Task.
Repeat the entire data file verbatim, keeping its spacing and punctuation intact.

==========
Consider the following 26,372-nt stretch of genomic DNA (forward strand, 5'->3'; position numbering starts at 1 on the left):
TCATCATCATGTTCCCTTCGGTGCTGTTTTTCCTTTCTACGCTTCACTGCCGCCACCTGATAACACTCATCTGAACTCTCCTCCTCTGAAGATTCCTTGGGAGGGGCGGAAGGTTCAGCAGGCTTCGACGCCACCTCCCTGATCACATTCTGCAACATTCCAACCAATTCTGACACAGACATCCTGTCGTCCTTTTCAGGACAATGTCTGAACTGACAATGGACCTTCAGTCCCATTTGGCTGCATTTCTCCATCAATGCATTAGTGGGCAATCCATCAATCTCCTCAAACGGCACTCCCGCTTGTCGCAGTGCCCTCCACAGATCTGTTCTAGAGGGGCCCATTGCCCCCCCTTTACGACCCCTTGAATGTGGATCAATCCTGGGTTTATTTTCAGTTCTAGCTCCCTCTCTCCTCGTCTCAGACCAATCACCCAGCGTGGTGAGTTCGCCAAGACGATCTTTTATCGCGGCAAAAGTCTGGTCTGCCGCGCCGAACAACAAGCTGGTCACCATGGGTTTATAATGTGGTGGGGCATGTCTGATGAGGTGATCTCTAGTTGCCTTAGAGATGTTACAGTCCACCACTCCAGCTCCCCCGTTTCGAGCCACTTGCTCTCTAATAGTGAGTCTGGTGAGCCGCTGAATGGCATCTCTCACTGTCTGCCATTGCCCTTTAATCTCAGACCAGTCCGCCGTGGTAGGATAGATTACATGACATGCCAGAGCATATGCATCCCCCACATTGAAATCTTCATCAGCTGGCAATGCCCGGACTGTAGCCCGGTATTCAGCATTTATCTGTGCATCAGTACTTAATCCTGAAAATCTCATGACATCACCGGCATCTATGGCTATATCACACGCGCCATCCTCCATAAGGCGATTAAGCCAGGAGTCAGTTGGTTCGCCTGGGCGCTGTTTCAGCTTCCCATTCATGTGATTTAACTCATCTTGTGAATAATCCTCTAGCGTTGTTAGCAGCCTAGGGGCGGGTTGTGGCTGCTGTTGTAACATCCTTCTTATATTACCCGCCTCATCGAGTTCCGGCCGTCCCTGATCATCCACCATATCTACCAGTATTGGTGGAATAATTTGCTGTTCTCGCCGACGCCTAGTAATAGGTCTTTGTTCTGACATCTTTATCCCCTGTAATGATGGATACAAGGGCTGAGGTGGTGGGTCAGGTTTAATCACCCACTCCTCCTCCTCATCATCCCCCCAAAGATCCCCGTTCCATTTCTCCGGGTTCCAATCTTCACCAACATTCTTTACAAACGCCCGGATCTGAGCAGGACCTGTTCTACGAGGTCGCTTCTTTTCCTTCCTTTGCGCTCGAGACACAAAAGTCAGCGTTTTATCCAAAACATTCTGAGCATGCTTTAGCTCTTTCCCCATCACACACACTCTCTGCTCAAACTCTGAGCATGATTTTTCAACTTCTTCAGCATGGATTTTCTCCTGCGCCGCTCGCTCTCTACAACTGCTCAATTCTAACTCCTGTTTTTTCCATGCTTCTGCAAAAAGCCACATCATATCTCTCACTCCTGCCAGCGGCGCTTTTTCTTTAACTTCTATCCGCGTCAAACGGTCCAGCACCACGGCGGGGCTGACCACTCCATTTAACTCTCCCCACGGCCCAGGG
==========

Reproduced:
Consider the following 26,372-nt stretch of genomic DNA (forward strand, 5'->3'; position numbering starts at 1 on the left):
TCATCATCATGTTCCCTTCGGTGCTGTTTTTCCTTTCTACGCTTCACTGCCGCCACCTGATAACACTCATCTGAACTCTCCTCCTCTGAAGATTCCTTGGGAGGGGCGGAAGGTTCAGCAGGCTTCGACGCCACCTCCCTGATCACATTCTGCAACATTCCAACCAATTCTGACACAGACATCCTGTCGTCCTTTTCAGGACAATGTCTGAACTGACAATGGACCTTCAGTCCCATTTGGCTGCATTTCTCCATCAATGCATTAGTGGGCAATCCATCAATCTCCTCAAACGGCACTCCCGCTTGTCGCAGTGCCCTCCACAGATCTGTTCTAGAGGGGCCCATTGCCCCCCCTTTACGACCCCTTGAATGTGGATCAATCCTGGGTTTATTTTCAGTTCTAGCTCCCTCTCTCCTCGTCTCAGACCAATCACCCAGCGTGGTGAGTTCGCCAAGACGATCTTTTATCGCGGCAAAAGTCTGGTCTGCCGCGCCGAACAACAAGCTGGTCACCATGGGTTTATAATGTGGTGGGGCATGTCTGATGAGGTGATCTCTAGTTGCCTTAGAGATGTTACAGTCCACCACTCCAGCTCCCCCGTTTCGAGCCACTTGCTCTCTAATAGTGAGTCTGGTGAGCCGCTGAATGGCATCTCTCACTGTCTGCCATTGCCCTTTAATCTCAGACCAGTCCGCCGTGGTAGGATAGATTACATGACATGCCAGAGCATATGCATCCCCCACATTGAAATCTTCATCAGCTGGCAATGCCCGGACTGTAGCCCGGTATTCAGCATTTATCTGTGCATCAGTACTTAATCCTGAAAATCTCATGACATCACCGGCATCTATGGCTATATCACACGCGCCATCCTCCATAAGGCGATTAAGCCAGGAGTCAGTTGGTTCGCCTGGGCGCTGTTTCAGCTTCCCATTCATGTGATTTAACTCATCTTGTGAATAATCCTCTAGCGTTGTTAGCAGCCTAGGGGCGGGTTGTGGCTGCTGTTGTAACATCCTTCTTATATTACCCGCCTCATCGAGTTCCGGCCGTCCCTGATCATCCACCATATCTACCAGTATTGGTGGAATAATTTGCTGTTCTCGCCGACGCCTAGTAATAGGTCTTTGTTCTGACATCTTTATCCCCTGTAATGATGGATACAAGGGCTGAGGTGGTGGGTCAGGTTTAATCACCCACTCCTCCTCCTCATCATCCCCCCAAAGATCCCCGTTCCATTTCTCCGGGTTCCAATCTTCACCAACATTCTTTACAAACGCCCGGATCTGAGCAGGACCTGTTCTACGAGGTCGCTTCTTTTCCTTCCTTTGCGCTCGAGACACAAAAGTCAGCGTTTTATCCAAAACATTCTGAGCATGCTTTAGCTCTTTCCCCATCACACACACTCTCTGCTCAAACTCTGAGCATGATTTTTCAACTTCTTCAGCATGGATTTTCTCCTGCGCCGCTCGCTCTCTACAACTGCTCAATTCTAACTCCTGTTTTTTCCATGCTTCTGCAAAAAGCCACATCATATCTCTCACTCCTGCCAGCGGCGCTTTTTCTTTAACTTCTATCCGCGTCAAACGGTCCAGCACCACGGCGGGGCTGACCACTCCATTTAACTCTCCCCACGGCCCAGGG